In a reaction to the PLC’s corruption scandals and pact making with the FSLN, many on the right have broken with the PLC to form the Nicaraguan Liberal Alliance (ALN), led by US-educated businessman Eduardo Montealegre. Montealegre is the Nicaraguan business community’s and the United States’ favored candidate. Though Montealegre served in both the Alemán and Bolaños governments, he says that he has not been involved in the corruption that has engulfed these administrations and condemns the FSLN-PLC political pacts. The PLC and FSLN have accused Montealegre of involvement in a corruption scandal involving several bank failures, but the ALN candidate denies these claims as false and politically motivated. Montealegre has stated that he is against therapeutic abortion.
The fifth candidate, Edén Pastora, a former Sandinista guerrilla who soon after the 1979 triumph turned against the FSLN and became the leader of the Contra forces on the southern front, is currently running on the Alliance for Change (AC) ticket. He is the presidential candidate with the least support, and there is evidence that his party is actually a satellite of the FSLN, which ostensibly provides the AC with logistical and financial support in order to pull votes away from Jarquín and Montealegre. Pastora also opposes therapeutic abortion.
On November 5th, Nicaraguan voters will go to the polls to vote for President and Vice-President, 20 National Deputies to the National Assembly, 70 Departmental Deputies to the National Assembly from Nicaragua’s 17 departments, and 20 delegates to the Central American Parliament in Guatemala. In order for a presidential candidate to win in the first round of voting, she/he must obtain at least 40% of the vote. It is possible to win with only 35% of the vote if the second-place candidate is at least five percentage points behind. Due to the five-way presidential ballot split, it is unclear if the results will be determined in the first round of voting. However, a recent and comprehensive poll, conducted by the Universidad Centroamericana among 15,330 people from urban and semi-urban areas in all of the country’s 17 departments and both the autonomous Atlantic regions, demonstrates that a first-round victory for FSLN candidate Daniel Ortega is highly possible. The poll shows Ortega leading the vote with 37.5%. In second place is PLC candidate José Rizo, with 20.11%, followed by ALN candidate Eduardo Montealegre with 17.3%, MRS candidate Edmundo Jarquín with 12.9% and AC candidate Edén Pastora with 1%. Previous polls had placed Montealegre as Ortega’s main contender. In spite of the heavy presence of both the MRS and ALN in urban areas, it is unclear if these newer parties have been able to convince rural voters to break with the two traditional parties. Rural citizens make up half of Nicaragua’s population and were most heavily affected by the war of the 1980s.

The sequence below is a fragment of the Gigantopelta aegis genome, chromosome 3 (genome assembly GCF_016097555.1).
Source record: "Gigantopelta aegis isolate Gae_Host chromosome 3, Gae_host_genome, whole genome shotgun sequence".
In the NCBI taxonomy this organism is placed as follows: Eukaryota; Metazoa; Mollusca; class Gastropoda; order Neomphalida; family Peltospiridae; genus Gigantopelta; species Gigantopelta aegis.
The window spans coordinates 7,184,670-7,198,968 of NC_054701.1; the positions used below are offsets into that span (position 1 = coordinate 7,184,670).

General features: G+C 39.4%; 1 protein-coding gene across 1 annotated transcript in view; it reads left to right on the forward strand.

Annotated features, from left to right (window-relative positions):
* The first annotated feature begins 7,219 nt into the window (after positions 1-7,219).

Who will serve as the President of Nicaragua for the next five years and what the results of the November 5th elections will mean for Nicaraguans are very unclear. Accusations of fraud are likely, in spite of the 13,000 observers that will be present for the elections. In a country still recovering from the wounds of a brutal war that cost 50,000 lives, the threat of violence surrounds the elections. The United States has issued an official Travel Advisory for Nicaragua and the Nicaraguan Army and Police will be on high alert.
What is certain is that the new executive administration will face a difficult situation in the National Assembly, which will most likely be sharply divided among the four main contending parties. The new government will also have to confront the severe political, social, and economic problems that Nicaragua faces, such as rampant corruption, attacks on women’s rights and the separation of Church and State, acute energy and water crises, malnutrition and food insecurity, high unemployment rates, environmental destruction, rising poverty levels, the Central American Free Trade Agreement (CAFTA), and a US$3.5 billion debt.
Kristen B. Shelby writes for www.UpsideDownWorld.org from Managua, Nicaragua.